Further subdivision of MAIT cells was also apparent using other cell surface markers, such as CD56, NKG2D and other cell surface receptors. This highlights the fact that MAIT cells are a heterogeneous mix of cells and it is important to understand the developmental and functional relationship between these cell populations. We also demonstrated an unexpected correlation between the frequency of MAIT cells, NKT cells and γδT cells in human peripheral blood and show that the CD4+CD8- MAIT cell subset differs from the others with regard to cytokine production, and population kinetics with age.
This study also compared the populations defined by MR1 tetramer to the earlier techniques for identifying MAIT cells by surrogate cell surface markers CD3, CD8, CD161, TRAV1-2. While these previous techniques for identifying MAIT cells are reasonably accurate for studying CD8+ MAIT cells, in most but not all, healthy human samples; they were less effective for isolating CD8- MAIT cells and poor at isolating CD4+ MAIT cells. This highlights the need for caution in interpreting earlier studies of MAIT cells where surrogate markers were used.
Human blood MAIT cell subsets defined using MR1 tetramers. Gherardin NA, Souter MN, Koay HF, Mangas KM, Seemann T, Stinear TP, Eckle SB, Berzins SP, d’Udekem Y, Konstantinov IE, Fairlie DP, Ritchie DS, Neeson PJ, Pellicci DG, Uldrich AP, McCluskey J, Godfrey DI. Immunol Cell Biol. 2018 May;96(5):507-525. doi: 10.1111/imcb.12021. Epub 2018 Mar 25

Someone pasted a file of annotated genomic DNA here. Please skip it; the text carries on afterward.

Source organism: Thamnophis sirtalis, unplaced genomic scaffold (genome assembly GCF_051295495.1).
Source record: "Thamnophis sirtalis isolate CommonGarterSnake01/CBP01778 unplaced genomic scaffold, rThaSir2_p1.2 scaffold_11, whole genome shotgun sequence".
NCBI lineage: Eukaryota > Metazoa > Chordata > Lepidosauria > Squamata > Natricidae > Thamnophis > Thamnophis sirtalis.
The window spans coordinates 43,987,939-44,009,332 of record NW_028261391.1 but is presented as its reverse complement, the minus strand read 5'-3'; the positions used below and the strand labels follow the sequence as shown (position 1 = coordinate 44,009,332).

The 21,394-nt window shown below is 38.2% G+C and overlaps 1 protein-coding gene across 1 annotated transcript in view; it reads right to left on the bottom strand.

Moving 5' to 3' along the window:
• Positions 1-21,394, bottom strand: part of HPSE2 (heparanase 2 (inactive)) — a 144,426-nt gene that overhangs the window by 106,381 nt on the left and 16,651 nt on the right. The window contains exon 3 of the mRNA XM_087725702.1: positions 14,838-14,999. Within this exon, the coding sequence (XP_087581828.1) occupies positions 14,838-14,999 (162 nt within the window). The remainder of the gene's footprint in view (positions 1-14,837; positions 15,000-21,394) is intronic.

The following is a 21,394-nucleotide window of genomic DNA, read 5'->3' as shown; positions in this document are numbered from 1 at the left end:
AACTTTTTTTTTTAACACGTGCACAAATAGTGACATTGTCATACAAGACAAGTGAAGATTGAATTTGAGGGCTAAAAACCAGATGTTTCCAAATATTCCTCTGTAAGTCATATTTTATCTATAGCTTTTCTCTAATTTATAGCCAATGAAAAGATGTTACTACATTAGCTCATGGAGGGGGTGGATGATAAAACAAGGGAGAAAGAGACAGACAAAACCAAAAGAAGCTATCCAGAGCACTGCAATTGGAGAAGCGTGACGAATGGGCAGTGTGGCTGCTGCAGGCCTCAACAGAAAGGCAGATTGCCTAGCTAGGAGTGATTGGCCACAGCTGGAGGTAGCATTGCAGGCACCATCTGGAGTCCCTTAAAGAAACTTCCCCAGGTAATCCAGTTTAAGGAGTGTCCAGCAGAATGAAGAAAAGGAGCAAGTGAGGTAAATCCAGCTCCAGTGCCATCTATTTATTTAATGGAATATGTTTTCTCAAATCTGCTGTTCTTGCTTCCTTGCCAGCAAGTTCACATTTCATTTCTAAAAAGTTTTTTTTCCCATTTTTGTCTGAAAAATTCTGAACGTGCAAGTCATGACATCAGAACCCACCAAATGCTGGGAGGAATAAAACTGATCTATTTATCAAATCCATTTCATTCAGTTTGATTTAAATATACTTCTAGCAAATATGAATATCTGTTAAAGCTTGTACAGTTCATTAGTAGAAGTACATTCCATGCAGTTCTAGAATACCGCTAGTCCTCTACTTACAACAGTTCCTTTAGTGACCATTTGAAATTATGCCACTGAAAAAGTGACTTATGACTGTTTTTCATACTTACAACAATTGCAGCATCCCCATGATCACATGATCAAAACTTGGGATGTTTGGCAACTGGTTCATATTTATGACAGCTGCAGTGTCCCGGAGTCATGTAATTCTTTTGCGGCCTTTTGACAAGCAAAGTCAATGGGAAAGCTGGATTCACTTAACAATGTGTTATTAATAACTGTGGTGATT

MR1-restricted T cells, defined using MR1 tetramers, are more diverse than generally appreciated. These include at least three distinct cell types based on TCR usage, cell surface phenotype, and transcription factor expression.
Image: Gherardin, N. A., J. McCluskey, J. Rossjohn, and D. I. Godfrey. 2018. The Diverse Family of MR1-Restricted T Cells. J Immunol 201: 2862-2871.
Dr Daniel Pellicci wins top award for research into immune system ‘first responders’
Dr Daniel Pellicci, who has dedicated his career to solving the mysteries of the immune system, won the Commonwealth Health Minister’s Award for Excellence in Health and Medical Research for 2018.
University of Melbourne’s Dr Daniel Pellicci, Senior Research Fellow from the Imaging CoE and The Peter Doherty Institute for Infection and Immunity, focuses on the ‘first responders’ of the immune system, particularly the roles of cells known as unconventional T cells.